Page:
Mike Cottmeyer Archive

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New PMI-ACP Classes Announced

PMI AgileI am happy to report that LeadingAgile is ramping up its Public Training Program.  We will now offer regularly scheduled public training classes in the Southeast and Mid-Atlantic.  Early bird registration (30 days or more before class start date) will be heavily rewarded, by way of a $300 discount.  The first class to be announced is the PMI Agile Certified Practitioner.

For those unfamiliar with LeadingAgile, though all of us offer training, we’re all actually Agile practitioners by trade, with years of real-world experience.  We come from a variety of backgrounds, allowing us to offer relevant training specific to the needs of the individual student. Both our public and private classes move at a steady but relaxing pace, delivering the right combination of applicable information, Q&A, and interactive exercises.

When it’s time for your respective exam, you will pass because you understand the concepts, not because you memorized questions and answers. When you go back to your organizations, you will have the confidence of knowing that you understand the fundamentals and how to apply then.

Why Us?

There are a lot of companies out there who offer training but do so from an ivory tower.  The trainers aren’t actual practitioners so they aren’t going to be able to answer your questions based on their experiences.  When it comes to knowledge about the PMI-ACP content, no company comes close to LeadingAgile.  Both Mike and Dennis were on the ACP Steering Committee and I was an Independent Reviewer.  After the exam pilot phase concluded, I transitioned to a new role as Co-Lead of the PMI-ACP Support Team at the PMI Agile Community of Practice.


Contact Hours/PDUs: 21
CEUs: 2.1
Public or Private: Both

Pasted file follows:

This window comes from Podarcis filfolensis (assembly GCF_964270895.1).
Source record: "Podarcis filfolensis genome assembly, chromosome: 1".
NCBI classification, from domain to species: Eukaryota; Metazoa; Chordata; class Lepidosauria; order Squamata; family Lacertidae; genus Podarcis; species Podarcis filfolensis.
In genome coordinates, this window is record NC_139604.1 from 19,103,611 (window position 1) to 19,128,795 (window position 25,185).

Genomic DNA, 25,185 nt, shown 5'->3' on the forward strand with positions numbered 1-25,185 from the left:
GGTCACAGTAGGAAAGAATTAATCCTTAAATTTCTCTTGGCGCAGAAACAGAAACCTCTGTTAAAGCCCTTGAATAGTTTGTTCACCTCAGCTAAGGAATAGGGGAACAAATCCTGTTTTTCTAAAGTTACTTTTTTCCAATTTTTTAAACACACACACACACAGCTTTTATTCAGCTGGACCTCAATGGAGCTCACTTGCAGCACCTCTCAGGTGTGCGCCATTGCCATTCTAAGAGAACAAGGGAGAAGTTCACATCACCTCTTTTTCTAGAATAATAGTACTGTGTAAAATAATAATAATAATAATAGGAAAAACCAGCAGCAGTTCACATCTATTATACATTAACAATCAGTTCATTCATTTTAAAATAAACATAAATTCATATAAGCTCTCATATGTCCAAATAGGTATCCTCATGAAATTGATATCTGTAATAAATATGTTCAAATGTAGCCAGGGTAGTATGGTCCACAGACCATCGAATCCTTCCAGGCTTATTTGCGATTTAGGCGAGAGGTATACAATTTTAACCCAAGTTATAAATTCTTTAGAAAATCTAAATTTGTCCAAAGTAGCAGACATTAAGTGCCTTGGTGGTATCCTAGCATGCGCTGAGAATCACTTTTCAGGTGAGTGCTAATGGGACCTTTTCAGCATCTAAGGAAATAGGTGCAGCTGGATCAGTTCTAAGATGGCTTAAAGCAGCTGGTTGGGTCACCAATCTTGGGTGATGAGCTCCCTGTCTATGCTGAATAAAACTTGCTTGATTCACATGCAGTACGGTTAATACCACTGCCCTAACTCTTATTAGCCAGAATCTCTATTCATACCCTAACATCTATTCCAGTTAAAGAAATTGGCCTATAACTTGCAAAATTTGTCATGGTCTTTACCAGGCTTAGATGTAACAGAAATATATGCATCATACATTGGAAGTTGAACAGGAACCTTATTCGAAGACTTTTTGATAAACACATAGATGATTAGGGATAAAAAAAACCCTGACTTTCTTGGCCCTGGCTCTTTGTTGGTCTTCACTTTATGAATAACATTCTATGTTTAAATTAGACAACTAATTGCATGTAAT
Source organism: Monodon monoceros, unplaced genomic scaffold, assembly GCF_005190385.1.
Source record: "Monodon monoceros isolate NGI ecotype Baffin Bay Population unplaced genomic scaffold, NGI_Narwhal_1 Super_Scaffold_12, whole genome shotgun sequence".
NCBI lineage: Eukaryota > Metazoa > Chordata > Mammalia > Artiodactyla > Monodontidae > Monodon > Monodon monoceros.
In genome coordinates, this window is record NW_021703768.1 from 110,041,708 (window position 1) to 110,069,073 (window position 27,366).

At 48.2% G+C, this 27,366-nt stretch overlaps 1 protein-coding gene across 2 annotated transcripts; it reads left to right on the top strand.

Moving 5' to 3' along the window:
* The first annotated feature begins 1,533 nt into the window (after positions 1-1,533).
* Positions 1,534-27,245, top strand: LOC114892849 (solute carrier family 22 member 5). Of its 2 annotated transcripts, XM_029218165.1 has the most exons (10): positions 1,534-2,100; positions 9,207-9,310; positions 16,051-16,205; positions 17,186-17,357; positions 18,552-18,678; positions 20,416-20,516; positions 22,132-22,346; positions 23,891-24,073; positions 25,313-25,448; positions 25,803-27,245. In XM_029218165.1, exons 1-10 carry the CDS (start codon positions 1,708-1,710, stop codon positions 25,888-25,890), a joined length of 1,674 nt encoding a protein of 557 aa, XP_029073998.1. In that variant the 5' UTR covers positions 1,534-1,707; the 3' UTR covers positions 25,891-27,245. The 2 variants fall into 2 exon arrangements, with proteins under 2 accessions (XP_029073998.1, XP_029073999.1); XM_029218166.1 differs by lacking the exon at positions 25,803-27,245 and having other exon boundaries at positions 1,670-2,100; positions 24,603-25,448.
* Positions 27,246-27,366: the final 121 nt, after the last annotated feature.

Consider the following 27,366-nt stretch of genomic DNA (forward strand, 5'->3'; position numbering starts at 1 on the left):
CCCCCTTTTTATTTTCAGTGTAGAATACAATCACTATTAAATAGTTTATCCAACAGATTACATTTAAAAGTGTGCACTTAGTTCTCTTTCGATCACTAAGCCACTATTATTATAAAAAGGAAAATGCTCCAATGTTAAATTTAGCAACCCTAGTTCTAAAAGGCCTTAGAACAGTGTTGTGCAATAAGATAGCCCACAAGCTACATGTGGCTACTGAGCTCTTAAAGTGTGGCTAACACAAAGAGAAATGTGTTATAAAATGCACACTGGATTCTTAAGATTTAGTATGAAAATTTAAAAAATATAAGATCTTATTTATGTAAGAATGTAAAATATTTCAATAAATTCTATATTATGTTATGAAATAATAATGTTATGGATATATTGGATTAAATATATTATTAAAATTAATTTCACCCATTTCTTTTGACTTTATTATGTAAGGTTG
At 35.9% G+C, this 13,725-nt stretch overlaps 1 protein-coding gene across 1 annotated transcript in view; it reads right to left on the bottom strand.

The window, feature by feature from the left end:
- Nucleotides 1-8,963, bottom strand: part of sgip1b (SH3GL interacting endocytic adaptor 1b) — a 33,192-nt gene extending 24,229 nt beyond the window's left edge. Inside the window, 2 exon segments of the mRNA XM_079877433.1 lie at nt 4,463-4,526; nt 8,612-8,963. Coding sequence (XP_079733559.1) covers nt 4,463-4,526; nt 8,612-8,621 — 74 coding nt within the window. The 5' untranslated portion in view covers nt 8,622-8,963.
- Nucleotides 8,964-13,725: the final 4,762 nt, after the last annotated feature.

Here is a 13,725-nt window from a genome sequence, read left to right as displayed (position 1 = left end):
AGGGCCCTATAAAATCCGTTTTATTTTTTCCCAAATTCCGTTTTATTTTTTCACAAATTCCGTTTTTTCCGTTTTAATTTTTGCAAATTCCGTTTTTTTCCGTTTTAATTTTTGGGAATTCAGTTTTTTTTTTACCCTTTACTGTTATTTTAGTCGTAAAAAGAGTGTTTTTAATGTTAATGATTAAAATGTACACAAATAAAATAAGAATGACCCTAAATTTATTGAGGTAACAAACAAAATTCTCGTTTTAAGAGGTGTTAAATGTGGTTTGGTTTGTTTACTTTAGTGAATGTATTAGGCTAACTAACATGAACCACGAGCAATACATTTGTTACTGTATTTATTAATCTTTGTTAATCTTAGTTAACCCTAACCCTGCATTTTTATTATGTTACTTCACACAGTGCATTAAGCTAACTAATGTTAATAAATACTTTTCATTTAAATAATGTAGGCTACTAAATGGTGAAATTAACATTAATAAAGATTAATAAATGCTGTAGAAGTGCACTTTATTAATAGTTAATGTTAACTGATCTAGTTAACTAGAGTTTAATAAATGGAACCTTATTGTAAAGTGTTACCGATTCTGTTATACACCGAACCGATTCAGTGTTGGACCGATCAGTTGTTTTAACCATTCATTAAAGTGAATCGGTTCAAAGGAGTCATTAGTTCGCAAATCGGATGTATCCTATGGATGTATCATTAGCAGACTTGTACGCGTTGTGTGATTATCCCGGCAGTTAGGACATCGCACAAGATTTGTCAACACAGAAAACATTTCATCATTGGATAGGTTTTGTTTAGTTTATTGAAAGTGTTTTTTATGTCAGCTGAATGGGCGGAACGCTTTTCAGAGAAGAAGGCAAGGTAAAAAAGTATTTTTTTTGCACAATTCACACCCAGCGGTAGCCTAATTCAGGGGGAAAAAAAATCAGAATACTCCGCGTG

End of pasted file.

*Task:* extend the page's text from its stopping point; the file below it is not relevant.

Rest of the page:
Duration: 3 Days – 9:00 am to 4:30 pm

DATE LOCATION  EARLY BIRD PRICE
August 20-22 Tampa, FL  $1395.00 $1695.00 Register
September 10-12 Reston, VA  $1395.00 $1695.00 Register
October Atlanta, GA  $1395.00 $1695.00 Register

Who Should Attend

Certainly, if you’re interested in getting the PMI-ACP certification, you should take this class. But, it doesn’t matter if you’re an executive, traditional project manager, or a member of a team.  This class is going to give you a lot of value.  In a typical workshop, I’ve seen anyone from a CTO to an Extreme Programmer to a Tester.  Come with an open mind and you’ll see how we’re on the bleeding edge of Agile thought leadership.

Class Materials

Attendees will receive a complementary copy of the class training material, ACP practice exam, and ACP flashcards.

Course Content

Though this course was originally designed to be an exam prep course, it was enhanced to be an introduction into the principles, values, and practices of Scrum, Lean, Kanban, and Extreme Programming. Our course is developed around a fun 3-day exercise, simulation, and game driven curriculum that encourages signifiant interaction amongst everyone participating in the course. Topics include:

  • Understand the Agile Manifesto Values and Principles
  • Have an end-to-end understanding of Scrum, its key roles, artifacts, and meetings
  • Understand what are and why we use big visible charts or information radiators
  • Understand Scrum from a ScrumMaster, Product Owner, and empowered Team perspectives
  • Know and understand the XP (Extreme Programming) roles and who does what
  • Understand Test Driven Development. Know how it works and why it’s valuable
  • Understand Continuous Integration. Know how it works and why it’s valuable
  • Understand the Lean Software Development Principles
  • Know what Lean Portfolio Management is and how your organization could benefit from it
  • Understand what Value Stream Mapping is and how to do it
  • Understand the basics of Kanban, WIP, and why it works
  • Know how to write and identify good User Stories
  • Know what Personas are and how to use them
  • Understand what makes a Servant Leader and what they do
  • Understand Velocity and its usefulness
  • Know Agile Estimation techniques